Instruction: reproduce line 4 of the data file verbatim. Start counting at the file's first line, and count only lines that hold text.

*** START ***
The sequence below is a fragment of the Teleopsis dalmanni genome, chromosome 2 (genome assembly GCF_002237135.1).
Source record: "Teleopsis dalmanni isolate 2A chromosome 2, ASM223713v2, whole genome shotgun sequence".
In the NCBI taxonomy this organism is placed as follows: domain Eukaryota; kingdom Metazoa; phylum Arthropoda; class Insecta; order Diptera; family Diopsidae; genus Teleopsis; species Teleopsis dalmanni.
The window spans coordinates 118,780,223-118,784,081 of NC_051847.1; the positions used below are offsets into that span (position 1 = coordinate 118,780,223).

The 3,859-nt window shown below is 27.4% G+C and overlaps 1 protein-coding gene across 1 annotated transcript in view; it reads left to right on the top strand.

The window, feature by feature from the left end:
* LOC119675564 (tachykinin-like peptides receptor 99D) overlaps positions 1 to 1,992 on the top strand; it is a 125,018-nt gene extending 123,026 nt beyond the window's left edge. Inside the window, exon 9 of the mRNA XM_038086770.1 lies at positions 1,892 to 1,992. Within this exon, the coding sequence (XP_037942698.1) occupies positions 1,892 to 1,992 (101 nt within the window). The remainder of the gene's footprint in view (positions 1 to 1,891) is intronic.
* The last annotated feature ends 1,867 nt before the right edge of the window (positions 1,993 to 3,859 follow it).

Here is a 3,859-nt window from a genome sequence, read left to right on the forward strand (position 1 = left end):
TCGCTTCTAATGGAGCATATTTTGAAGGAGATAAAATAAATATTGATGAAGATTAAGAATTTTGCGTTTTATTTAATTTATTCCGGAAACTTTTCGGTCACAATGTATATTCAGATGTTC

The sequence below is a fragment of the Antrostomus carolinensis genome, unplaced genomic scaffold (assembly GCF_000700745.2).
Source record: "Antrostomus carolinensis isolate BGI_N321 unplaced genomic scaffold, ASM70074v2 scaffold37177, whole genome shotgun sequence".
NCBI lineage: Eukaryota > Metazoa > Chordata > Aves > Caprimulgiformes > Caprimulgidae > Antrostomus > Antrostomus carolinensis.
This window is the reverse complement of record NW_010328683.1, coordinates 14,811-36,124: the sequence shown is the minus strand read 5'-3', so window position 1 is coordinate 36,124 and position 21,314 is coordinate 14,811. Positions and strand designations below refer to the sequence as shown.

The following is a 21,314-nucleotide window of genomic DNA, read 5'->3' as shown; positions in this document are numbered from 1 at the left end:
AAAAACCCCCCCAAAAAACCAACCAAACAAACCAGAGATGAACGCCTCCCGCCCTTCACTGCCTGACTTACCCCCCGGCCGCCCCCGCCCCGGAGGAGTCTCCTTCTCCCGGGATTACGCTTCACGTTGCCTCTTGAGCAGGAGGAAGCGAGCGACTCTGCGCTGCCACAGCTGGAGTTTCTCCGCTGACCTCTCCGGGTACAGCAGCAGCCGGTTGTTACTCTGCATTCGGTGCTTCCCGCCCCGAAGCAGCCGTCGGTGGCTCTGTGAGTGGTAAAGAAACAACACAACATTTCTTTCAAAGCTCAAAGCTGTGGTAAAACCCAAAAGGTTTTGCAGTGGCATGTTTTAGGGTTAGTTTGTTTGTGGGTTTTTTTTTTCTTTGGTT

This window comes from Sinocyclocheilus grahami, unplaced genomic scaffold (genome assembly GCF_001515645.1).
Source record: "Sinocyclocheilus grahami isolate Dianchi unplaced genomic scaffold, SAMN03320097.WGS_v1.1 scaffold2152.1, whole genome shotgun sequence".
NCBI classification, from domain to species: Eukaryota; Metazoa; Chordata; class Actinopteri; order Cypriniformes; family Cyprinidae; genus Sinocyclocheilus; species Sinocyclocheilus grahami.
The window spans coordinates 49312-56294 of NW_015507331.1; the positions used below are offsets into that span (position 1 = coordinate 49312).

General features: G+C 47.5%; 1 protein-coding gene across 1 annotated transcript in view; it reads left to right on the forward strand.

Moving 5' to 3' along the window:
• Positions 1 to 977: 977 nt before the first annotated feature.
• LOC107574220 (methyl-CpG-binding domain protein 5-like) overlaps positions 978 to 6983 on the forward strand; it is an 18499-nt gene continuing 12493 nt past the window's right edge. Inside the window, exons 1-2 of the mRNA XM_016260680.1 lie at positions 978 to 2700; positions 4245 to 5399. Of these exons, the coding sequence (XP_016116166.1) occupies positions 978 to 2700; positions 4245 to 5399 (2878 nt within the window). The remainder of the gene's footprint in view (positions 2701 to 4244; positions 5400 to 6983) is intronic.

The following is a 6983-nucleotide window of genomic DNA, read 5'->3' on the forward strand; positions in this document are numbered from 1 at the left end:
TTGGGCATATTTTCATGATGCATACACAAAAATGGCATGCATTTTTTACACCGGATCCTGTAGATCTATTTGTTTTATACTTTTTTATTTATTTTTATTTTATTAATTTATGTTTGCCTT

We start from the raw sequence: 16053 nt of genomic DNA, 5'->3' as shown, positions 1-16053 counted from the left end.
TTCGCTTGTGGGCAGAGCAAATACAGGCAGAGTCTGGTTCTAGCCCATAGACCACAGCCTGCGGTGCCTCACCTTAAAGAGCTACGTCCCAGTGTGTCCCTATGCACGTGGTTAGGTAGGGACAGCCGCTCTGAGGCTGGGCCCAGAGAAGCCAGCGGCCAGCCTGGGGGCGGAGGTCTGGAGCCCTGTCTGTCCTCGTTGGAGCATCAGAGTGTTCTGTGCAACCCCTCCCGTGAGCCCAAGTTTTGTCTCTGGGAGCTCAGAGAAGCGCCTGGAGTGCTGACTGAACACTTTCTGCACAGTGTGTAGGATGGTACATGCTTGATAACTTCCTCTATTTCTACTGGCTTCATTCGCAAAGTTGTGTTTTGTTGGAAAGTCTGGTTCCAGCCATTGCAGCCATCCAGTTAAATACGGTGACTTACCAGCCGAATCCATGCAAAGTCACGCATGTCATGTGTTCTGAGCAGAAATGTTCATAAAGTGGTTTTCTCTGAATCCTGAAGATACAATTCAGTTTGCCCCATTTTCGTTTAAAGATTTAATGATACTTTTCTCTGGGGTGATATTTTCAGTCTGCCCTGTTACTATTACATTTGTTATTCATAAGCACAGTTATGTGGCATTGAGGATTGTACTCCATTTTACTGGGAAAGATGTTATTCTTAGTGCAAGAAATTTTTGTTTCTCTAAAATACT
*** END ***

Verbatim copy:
The window spans coordinates 118,780,223-118,784,081 of NC_051847.1; the positions used below are offsets into that span (position 1 = coordinate 118,780,223).